By Philip Schweier
August 15, 2018 - 08:17
It begins with “The Reason,” sharing insight as to why Batgirl took up the cause. However, it plays out like the grieving mother scene in Captain America: Civil War, complete with a (you guessed it) a grieving mother. She may not be as angry and bitter as Alfre Woodard’s character, but you’d never know it from the bipolar facial expressions the art team gives her.
the aftermath of this encounter, Babs seeks solace with the other junior crime fighter,
Dick Grayson, “Hopeless Romantic.” They share the honeymoon suite reserved for
Bruce and Selina, and wax philosophical on love, marriage and life. All dialogue, no action. No fighting, no chasing, no masks, just two people in pajamas sharing thoughts on romance and love. Well, those kinds of stories are nice, too.
Writer Marguerite Bennett makes some legitimate points, but so would your girlfriend after her second apple-tini. Can’t say I care for Dan Panosian’s work on the story. Kind of looks like Jack Davis inked by Klaus Janson back when, as one of his colleagues put it, he inked with a Q-Tip.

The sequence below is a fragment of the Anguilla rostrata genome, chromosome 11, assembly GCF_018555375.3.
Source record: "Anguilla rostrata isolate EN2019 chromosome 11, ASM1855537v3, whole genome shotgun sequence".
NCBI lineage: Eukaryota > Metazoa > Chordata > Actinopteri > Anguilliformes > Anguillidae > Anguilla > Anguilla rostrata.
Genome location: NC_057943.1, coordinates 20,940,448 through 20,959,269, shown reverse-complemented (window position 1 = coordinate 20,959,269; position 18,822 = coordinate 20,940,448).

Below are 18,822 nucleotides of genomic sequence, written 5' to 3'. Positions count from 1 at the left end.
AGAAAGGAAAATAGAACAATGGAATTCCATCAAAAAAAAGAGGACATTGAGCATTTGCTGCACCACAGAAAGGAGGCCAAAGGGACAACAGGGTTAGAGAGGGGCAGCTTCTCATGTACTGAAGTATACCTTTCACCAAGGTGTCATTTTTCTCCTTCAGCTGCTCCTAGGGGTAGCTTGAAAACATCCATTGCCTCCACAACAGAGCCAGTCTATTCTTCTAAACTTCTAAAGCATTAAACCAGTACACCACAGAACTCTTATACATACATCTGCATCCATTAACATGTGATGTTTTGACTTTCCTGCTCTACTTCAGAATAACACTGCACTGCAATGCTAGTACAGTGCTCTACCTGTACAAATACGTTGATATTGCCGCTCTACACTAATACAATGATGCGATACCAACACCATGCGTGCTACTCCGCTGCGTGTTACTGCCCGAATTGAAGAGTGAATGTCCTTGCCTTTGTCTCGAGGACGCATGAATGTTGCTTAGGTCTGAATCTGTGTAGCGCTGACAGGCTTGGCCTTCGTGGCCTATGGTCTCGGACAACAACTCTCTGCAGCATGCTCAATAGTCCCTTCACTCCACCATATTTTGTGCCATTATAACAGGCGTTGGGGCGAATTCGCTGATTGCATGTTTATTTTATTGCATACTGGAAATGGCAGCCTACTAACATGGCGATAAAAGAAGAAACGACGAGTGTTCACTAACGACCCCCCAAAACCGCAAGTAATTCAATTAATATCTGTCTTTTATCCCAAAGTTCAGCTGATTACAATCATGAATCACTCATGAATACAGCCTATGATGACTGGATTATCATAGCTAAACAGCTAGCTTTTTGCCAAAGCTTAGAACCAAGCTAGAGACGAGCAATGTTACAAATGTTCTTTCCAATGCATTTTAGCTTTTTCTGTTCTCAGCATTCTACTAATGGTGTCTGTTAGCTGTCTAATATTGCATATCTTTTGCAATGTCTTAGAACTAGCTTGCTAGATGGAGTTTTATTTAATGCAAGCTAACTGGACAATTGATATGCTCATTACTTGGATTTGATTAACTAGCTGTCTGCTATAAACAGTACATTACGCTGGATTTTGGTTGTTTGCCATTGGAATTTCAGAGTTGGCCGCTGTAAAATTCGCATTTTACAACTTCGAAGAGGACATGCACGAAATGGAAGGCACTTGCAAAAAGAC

“Value” is the third story in the quartet, and sets the stage for upcoming issues, as Batgirl faces an old foe who broke jail and is on the lose. It’s a little bit Sherlock Holmes, a little bit CSI, and a healthy fist fight in the mix.
we have “March Madness,” an Alice in Wonderland variation by Paul Dini. Batgirl
goes up against the Mad Hatter’s moll, March Harriet, featuring a big ol’
flashback in the middle of the story recounting Harriet’s secret origin. But
there’s also a bigger mystery in play, reminding me why I enjoy Dini’s work so
much. And Emanuela Lupacchino’s pencil work is stellar. Or maybe it’s Ray McCarthy’s
inks, I don’t know. Either way, they’re two great artists that work great